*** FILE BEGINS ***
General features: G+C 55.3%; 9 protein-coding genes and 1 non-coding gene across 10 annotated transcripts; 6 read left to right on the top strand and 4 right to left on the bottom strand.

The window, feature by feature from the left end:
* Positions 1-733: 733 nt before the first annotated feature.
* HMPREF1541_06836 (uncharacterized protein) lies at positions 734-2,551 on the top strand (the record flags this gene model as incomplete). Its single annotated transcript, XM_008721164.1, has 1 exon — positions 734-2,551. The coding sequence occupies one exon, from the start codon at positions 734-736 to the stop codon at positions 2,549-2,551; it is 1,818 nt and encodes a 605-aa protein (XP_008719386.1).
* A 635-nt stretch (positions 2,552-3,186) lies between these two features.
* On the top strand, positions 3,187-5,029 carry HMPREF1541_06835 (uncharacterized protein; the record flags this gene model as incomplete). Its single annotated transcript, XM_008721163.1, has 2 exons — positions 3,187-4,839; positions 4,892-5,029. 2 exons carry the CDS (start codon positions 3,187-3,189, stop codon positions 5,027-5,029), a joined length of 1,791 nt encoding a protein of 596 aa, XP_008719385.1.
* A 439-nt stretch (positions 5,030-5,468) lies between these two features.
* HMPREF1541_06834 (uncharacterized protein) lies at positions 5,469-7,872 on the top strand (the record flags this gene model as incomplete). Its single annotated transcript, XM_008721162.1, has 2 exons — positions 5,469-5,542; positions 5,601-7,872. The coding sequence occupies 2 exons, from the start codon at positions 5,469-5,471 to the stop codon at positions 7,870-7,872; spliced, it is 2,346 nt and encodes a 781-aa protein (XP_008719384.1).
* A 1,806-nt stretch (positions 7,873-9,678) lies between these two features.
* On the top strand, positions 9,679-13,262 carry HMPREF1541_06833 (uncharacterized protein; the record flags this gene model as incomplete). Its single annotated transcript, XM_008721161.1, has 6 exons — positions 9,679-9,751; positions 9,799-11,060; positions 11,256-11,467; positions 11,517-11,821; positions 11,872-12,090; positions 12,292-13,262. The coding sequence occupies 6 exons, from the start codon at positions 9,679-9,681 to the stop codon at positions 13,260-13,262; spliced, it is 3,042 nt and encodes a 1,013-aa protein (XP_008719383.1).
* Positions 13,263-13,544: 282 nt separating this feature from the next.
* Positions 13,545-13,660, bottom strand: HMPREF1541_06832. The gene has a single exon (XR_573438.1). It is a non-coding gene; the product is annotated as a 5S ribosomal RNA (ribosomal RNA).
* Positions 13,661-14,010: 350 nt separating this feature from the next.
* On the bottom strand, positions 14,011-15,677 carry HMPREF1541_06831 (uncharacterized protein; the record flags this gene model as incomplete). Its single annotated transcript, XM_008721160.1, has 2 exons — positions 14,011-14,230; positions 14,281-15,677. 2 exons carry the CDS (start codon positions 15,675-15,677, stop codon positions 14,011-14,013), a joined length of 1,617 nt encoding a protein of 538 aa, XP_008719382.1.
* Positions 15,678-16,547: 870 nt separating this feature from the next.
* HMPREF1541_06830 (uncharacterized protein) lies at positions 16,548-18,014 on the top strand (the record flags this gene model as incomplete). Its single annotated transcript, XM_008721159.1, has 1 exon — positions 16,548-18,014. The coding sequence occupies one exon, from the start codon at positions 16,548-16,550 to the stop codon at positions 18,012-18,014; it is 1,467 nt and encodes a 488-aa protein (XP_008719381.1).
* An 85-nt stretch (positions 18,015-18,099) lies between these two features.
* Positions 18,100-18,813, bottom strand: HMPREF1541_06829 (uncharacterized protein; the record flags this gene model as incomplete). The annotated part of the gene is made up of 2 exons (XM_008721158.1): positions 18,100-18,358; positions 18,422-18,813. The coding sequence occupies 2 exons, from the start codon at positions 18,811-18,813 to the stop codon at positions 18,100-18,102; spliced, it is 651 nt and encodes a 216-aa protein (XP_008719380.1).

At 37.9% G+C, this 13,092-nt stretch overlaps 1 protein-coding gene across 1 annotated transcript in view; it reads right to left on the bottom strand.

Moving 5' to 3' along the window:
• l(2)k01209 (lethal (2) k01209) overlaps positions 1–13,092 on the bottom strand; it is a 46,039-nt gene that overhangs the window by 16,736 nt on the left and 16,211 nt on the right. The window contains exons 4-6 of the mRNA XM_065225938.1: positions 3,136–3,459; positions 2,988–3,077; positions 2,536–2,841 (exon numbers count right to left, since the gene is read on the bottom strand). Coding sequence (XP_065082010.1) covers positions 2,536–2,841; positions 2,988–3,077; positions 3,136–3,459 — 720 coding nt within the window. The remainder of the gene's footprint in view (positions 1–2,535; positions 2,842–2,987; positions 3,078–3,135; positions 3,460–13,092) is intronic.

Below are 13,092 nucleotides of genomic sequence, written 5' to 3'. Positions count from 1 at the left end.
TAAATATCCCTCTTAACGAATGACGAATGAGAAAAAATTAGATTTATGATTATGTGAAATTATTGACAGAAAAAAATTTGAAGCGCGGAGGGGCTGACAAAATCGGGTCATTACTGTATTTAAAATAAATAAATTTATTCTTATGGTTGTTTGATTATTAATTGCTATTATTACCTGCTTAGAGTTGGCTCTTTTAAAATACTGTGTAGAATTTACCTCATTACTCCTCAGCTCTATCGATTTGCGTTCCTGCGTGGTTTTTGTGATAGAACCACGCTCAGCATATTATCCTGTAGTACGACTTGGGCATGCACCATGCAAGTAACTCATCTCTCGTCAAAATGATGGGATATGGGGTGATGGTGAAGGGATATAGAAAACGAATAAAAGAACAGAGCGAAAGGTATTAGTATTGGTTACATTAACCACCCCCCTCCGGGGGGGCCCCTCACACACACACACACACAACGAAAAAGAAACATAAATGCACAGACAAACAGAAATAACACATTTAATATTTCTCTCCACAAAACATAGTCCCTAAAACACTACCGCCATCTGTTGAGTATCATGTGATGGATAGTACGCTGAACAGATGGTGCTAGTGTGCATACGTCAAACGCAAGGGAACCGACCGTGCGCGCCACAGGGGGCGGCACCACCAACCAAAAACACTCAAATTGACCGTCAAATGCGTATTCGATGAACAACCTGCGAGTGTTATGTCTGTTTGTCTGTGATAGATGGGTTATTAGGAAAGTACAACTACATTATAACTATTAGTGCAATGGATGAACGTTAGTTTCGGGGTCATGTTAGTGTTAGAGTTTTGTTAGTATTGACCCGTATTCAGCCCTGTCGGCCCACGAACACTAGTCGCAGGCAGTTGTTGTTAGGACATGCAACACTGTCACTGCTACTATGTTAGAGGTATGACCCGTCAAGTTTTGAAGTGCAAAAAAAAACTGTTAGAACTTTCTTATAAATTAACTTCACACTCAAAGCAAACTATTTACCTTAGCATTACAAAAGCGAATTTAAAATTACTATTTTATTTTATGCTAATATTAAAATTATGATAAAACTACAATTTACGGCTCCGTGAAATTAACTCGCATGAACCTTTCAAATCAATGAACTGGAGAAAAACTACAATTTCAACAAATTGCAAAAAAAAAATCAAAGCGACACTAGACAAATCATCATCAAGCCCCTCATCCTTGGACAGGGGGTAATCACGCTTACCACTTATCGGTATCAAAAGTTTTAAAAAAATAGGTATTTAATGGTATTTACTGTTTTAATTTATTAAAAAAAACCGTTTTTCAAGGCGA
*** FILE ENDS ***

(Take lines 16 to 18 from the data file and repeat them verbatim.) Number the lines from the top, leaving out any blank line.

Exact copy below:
* HMPREF1541_06830 (uncharacterized protein) lies at positions 16,548-18,014 on the top strand (the record flags this gene model as incomplete). Its single annotated transcript, XM_008721159.1, has 1 exon — positions 16,548-18,014. The coding sequence occupies one exon, from the start codon at positions 16,548-16,550 to the stop codon at positions 18,012-18,014; it is 1,467 nt and encodes a 488-aa protein (XP_008719381.1).
* An 85-nt stretch (positions 18,015-18,099) lies between these two features.
* Positions 18,100-18,813, bottom strand: HMPREF1541_06829 (uncharacterized protein; the record flags this gene model as incomplete). The annotated part of the gene is made up of 2 exons (XM_008721158.1): positions 18,100-18,358; positions 18,422-18,813. The coding sequence occupies 2 exons, from the start codon at positions 18,811-18,813 to the stop codon at positions 18,100-18,102; spliced, it is 651 nt and encodes a 216-aa protein (XP_008719380.1).